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    10 Must-try Iconic Wine in the Old World (Part 1) | Watson's Wine

    10 Must-try Iconic Wine in the Old World (Part 1)

    Old World wines are known for their long history and adherence to traditions. These traditions are the collective wisdom of years of trial-and-error processes, which have allowed later winemakers to create wines that are a perfect expression of terroir and varieties. Let’s explore some of the signature wines of Old World regions now!

    Bordeaux – Cabernet Sauvignon & Merlot Blends (Bordeaux Blend)

    Who doesn’t like Bordeaux? Hardly will you find any wine lover who doesn’t. Bordeaux is the largest appellation in France in terms of both volume and value and also home to many of the most prestigious names in fine wine, such as Lafite-Rothschild, Latour and more! Its red wines are particularly sought after, accounting for over 90% of its total wine production. The best examples possess the complexity and ageing potential that every winemaker in the world can only dream of.

    Bordeaux can be divided into 2 main areas: the Left Bank and the Right Bank. They differ significantly in climate, soil, blends, and wine style. The former mainly produces Cabernet-dominant wines that are often more structured and display black fruit flavours while the latter produces Merlot-dominant wines that are generally softer in style and show more red fruits. The main regions of the Left Bank include the districts of Medoc and Graves, while the Right Bank includes Saint-Emilion and Pomerol.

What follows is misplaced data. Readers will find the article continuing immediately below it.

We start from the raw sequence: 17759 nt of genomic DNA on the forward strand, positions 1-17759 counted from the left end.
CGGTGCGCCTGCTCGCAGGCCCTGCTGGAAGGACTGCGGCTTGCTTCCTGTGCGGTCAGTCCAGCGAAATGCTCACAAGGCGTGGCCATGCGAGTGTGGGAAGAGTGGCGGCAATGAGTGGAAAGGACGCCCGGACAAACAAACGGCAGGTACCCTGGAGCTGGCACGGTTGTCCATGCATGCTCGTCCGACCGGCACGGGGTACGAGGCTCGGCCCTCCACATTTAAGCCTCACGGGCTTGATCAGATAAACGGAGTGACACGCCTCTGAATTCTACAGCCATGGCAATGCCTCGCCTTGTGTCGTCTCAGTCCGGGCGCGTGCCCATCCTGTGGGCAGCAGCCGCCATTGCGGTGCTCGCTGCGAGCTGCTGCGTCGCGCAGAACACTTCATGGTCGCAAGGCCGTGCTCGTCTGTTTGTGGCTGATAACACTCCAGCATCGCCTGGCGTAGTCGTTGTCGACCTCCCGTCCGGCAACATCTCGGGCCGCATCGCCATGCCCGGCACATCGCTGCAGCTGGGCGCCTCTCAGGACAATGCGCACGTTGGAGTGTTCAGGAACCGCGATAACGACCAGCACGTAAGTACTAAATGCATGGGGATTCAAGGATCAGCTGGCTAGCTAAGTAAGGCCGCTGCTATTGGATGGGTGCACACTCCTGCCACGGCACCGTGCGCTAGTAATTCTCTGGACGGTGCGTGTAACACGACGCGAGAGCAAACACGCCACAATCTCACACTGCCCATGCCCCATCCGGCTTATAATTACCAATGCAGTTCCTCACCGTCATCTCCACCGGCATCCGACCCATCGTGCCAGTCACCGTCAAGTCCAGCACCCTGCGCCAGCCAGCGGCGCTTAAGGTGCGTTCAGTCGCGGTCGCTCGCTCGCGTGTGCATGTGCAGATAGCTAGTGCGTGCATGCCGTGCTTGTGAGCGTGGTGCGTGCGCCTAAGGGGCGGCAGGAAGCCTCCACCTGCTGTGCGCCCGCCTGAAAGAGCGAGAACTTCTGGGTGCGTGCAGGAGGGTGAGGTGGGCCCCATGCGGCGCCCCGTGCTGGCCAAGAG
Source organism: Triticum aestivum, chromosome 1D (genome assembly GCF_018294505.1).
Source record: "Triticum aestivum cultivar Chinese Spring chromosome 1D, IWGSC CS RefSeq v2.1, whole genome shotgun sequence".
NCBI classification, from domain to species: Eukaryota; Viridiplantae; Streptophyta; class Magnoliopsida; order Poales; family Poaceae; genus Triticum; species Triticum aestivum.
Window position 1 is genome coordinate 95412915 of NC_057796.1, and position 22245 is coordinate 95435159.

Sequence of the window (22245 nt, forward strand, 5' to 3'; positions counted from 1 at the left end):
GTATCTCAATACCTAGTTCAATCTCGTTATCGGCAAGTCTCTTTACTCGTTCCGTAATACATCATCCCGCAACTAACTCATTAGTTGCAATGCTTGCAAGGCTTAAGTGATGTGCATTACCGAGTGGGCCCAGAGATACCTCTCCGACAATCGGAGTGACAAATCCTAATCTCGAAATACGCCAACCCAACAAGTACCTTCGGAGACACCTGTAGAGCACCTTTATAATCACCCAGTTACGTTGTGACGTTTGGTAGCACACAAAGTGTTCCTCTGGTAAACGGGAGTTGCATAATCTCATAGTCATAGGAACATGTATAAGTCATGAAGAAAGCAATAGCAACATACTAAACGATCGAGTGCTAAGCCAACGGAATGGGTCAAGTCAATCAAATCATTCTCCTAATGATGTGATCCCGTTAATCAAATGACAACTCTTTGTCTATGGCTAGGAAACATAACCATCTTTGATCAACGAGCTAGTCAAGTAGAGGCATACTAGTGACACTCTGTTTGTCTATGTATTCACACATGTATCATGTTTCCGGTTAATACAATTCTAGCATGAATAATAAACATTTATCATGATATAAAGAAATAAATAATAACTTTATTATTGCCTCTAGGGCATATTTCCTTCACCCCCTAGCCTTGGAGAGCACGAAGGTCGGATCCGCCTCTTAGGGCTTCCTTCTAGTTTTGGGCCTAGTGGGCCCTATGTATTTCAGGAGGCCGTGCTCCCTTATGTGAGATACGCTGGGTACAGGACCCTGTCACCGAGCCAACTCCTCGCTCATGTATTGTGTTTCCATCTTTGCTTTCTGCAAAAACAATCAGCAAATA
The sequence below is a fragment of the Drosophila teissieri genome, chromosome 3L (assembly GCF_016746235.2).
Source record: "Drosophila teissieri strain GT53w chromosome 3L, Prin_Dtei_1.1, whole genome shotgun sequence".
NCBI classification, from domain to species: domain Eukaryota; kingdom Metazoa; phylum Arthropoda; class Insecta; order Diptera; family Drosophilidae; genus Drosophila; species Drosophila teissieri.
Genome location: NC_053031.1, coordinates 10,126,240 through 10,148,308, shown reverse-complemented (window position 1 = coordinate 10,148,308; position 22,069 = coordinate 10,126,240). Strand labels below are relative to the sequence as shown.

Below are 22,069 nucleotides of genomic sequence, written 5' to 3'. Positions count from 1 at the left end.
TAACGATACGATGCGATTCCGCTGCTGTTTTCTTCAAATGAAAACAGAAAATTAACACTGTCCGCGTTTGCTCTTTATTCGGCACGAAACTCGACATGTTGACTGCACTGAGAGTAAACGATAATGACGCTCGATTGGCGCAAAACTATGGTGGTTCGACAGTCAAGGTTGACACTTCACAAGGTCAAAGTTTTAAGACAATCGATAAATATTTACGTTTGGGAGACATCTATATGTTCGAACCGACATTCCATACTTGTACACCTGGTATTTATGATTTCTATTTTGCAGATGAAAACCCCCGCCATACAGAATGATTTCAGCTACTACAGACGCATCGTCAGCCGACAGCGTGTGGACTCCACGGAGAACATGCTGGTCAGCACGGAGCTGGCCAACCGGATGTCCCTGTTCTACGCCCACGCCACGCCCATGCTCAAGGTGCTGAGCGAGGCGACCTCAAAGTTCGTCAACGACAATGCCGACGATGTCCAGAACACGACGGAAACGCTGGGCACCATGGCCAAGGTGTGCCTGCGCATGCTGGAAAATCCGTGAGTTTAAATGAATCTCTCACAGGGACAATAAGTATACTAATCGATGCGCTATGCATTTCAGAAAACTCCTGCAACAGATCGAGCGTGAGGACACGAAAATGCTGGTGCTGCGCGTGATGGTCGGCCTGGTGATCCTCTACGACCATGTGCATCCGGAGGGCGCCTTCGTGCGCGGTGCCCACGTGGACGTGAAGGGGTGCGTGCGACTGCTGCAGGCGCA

Bordeaux is blessed with a diverse range of grape varieties with distinct characteristics, but it takes real savoir-faire of blending to express the energy, elegance, and power of the Bordeaux terroirs.

    Permitted grapes varieties in red Bordeaux blend: Cabernet SauvignonMerlot, Cabernet Franc, with smaller portions of Malbec, Petit Verdot and Carménère (rarely used now).

    Bordeaux’s winemaking is often said to be terroir-driven, showing a great sense of place. Apart from the difference of Left and Right Banks, there are over 50 smaller appellations, each with different terroir and may contribute to very distinct wine styles. We may pick wines based on the regions. Yet, for Bordeaux wines, people tend to remember the wines and their styles by Chateau, partly thanks to the region’s well-known The 1855 classification of Bordeaux wines. It divided the top-quality Chateaux of Medoc (and Haut-Brion from Graves) into five categories, from First Growth to Fifth Growth. The rare and super-premium First Growth category contains only 5 wineries. Until now it’s a good reference for wine lovers when picking wine.

    Burgundy – Pinot Noir & Chardonnay

    A vast number of producers and appellations may make Burgundy a bit hard to understand, but as a start, we may only need to know this highly regarded wine region in France is the home to some of the best Pinot Noir and Chardonnay in the world. It’s also widely recognized as the benchmark of quality and winemaking for these varieties. With the perfect terroir for the varieties to express their characters, the resulting wines are exceptionally elegant, aromatic, and complex.